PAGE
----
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New Michigan legislation could reform historic districts

Supporters say the bills would protect property rights and increase local control

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Michigan property owners would have more influence in the formation and administration of the state’s historic districts under legislation introduced in the Legislature on Tuesday Jan. 26 to modernize Michigan’s Historic Districts Act.

According to supporters of the bills, new historic districts are determined by commissions at the state level with little input from communities, which may negatively impact property owners.

 

“Our bill to modernize a law written 45 years ago strikes the right balance between protecting private property owners’ rights and historic preservation,” said Rep. Chris Afendoulis (R-Grand Rapids Township). “This will help many communities maintain their historic identity while ensuring private property owners have a greater voice.”

House Bill 5232 and Senate Bill 720, sponsored by Afendoulis and Sen. Peter MacGregor (R-Rockford), respectively, would revise the Historic Districts Act to allow more local input by:

  • Requiring new districts to receive the support of at least two-thirds of property owners within a proposed district;
  • Expanding local review of proposed projects; and
  • Allowing property owners to appeal to city councils or township boards about historic districts.

Written in 1970, current law leaves historic district creation in the hands of “Study Commissions” that are composed solely of preservation activists.

As a result, private property rights are not considered. Additionally, exact boundaries of a proposed historic district can be changed without notice to or input from affected property owners through decisions made in Lansing, not local communities.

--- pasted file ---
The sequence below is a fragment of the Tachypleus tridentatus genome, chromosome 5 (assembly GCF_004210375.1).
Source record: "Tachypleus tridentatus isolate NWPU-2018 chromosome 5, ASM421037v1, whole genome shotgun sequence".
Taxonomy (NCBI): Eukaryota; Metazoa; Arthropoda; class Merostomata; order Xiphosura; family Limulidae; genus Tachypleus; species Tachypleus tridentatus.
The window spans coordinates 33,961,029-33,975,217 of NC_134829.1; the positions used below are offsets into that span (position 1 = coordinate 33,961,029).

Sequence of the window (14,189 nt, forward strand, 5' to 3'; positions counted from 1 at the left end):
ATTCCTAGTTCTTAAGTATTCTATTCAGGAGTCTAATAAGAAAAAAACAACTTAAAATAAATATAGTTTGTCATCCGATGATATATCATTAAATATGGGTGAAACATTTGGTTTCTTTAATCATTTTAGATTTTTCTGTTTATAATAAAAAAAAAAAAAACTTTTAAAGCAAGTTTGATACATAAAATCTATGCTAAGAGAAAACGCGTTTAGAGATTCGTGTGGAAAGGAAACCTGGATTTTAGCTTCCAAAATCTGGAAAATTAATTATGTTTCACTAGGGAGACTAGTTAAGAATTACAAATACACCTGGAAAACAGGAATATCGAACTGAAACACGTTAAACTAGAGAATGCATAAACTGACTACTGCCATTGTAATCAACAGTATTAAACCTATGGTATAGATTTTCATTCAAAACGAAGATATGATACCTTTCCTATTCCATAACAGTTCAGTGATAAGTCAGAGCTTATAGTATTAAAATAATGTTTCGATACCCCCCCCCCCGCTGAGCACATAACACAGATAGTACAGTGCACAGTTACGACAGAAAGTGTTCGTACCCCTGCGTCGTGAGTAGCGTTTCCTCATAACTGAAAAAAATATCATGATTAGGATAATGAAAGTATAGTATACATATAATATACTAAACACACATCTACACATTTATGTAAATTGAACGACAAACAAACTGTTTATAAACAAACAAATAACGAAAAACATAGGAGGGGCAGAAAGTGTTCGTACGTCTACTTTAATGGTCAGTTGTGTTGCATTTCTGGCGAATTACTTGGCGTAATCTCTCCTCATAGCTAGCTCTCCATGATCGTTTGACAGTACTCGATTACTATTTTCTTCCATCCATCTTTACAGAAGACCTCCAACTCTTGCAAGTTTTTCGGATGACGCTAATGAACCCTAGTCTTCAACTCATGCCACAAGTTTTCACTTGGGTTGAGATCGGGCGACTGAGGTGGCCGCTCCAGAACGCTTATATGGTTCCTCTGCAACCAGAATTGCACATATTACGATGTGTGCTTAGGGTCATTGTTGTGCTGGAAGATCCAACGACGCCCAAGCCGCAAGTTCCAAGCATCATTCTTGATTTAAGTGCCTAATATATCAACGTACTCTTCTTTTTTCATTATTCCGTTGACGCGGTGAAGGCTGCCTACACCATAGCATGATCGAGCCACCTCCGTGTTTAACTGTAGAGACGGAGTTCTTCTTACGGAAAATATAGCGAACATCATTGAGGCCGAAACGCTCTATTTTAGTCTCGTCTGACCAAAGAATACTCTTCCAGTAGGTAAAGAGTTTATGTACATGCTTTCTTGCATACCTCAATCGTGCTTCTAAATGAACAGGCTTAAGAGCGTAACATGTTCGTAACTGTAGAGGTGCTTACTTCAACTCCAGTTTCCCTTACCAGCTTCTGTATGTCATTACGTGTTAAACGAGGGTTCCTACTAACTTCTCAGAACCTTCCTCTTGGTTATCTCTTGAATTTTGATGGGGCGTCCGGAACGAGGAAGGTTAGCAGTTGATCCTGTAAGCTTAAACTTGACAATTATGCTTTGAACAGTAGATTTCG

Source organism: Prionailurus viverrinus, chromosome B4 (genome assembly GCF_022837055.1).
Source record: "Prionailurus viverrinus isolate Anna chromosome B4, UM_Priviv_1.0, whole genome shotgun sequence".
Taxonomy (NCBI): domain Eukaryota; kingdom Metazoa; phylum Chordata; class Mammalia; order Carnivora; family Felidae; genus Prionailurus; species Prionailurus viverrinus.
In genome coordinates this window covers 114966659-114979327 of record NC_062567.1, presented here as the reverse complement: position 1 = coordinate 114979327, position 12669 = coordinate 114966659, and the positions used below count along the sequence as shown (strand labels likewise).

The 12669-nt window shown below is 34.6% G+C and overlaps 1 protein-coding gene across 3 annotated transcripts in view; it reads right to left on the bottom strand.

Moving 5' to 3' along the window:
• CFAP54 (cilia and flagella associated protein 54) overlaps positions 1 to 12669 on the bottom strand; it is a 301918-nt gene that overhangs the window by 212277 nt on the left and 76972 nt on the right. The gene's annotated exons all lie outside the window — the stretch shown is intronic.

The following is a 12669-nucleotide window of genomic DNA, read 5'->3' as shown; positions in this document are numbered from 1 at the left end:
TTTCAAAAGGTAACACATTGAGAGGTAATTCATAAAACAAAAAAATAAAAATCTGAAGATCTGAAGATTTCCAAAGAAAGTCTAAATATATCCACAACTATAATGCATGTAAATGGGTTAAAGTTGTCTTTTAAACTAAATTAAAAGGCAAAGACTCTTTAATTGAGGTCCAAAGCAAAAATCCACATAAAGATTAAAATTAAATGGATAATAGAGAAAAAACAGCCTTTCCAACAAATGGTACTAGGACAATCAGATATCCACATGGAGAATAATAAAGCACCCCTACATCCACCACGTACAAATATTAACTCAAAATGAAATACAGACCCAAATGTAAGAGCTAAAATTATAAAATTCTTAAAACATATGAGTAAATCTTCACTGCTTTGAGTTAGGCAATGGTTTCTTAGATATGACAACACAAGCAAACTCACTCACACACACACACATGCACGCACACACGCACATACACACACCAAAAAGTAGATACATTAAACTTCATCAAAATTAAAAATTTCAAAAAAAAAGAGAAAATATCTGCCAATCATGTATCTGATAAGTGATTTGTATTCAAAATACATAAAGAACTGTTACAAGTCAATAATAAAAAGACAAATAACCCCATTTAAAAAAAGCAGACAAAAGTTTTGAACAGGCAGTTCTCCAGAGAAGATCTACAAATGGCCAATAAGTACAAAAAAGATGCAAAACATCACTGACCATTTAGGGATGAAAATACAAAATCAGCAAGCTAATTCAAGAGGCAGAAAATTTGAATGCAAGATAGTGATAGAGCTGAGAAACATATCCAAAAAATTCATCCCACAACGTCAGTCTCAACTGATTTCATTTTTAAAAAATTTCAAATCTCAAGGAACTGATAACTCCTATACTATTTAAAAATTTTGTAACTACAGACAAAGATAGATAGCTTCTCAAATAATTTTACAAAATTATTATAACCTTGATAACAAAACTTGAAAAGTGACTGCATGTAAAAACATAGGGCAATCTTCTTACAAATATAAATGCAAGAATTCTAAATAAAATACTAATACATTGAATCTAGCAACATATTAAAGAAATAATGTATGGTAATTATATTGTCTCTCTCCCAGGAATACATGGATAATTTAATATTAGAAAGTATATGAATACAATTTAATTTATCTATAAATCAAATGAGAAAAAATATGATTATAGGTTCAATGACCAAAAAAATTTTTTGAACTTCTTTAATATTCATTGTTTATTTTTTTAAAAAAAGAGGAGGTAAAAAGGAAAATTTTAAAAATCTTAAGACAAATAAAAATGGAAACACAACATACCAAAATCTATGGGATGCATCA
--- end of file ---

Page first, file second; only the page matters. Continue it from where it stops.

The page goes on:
“It is important that historic districts have the support of our communities before they are enacted,” Sen. Peter MacGregor (R-Rockford).

“This common sense legislation, therefore, ensures private property owners and construction experts are represented when considering the state’s historic districts.”

The legislators said modernizing the Historic Districts Act will allow local communities to decide whether they want to embrace new high-tech construction materials and new technology like energy-efficient windows.

“Modern construction practices and cutting-edge building materials and windows now allow private property owners to improve and reinvest in ways that are cost effective and environmentally sound while maintaining historical integrity and consistency,” said Rep. Jason Sheppard (R-Temperance).

“This legislation provides much needed updates allowing for flexibility at the local level and has the potential to incentivize – as opposed to discourage – reinvestment, improvements and upgrades to aging properties.”

“As someone who has seen the building and construction industry undergo major changes since the 1960s, I understand firsthand how our outdated Historic Districts Act hampers renovation and investment,” said Terry Kleiman, founder of Lasting Details, a Lansing company that makes historically accurate building details, using computers and cellular PVC.

“Building materials have changed, technology has changed, methods have changed. Policies about historic districts must modernize, too.”

FAST FACTS: What HB 5232 & SB 720 do:

ü  Protects private property rights by ensuring widespread support for historic districts among affected property owners.

ü  Promotes transparency by requiring historic district boundaries be clearly defined from the outset,  prohibiting changes “midstream” without disclosure and notice to affected property owners.

ü  Fosters accountability by requiring an affirmative vote by the local governing body and the voters of a given municipality every 10 years to continue an existing historic district.

ü  Gives affected property owners a greater voice by allowing private property owners and construction experts to be represented as part of the “Study Commissions” that can create historic districts.

ü  Ensures local control over historic districts by allowing appeal to local governing bodies – rather than appeals to Lansing.

 

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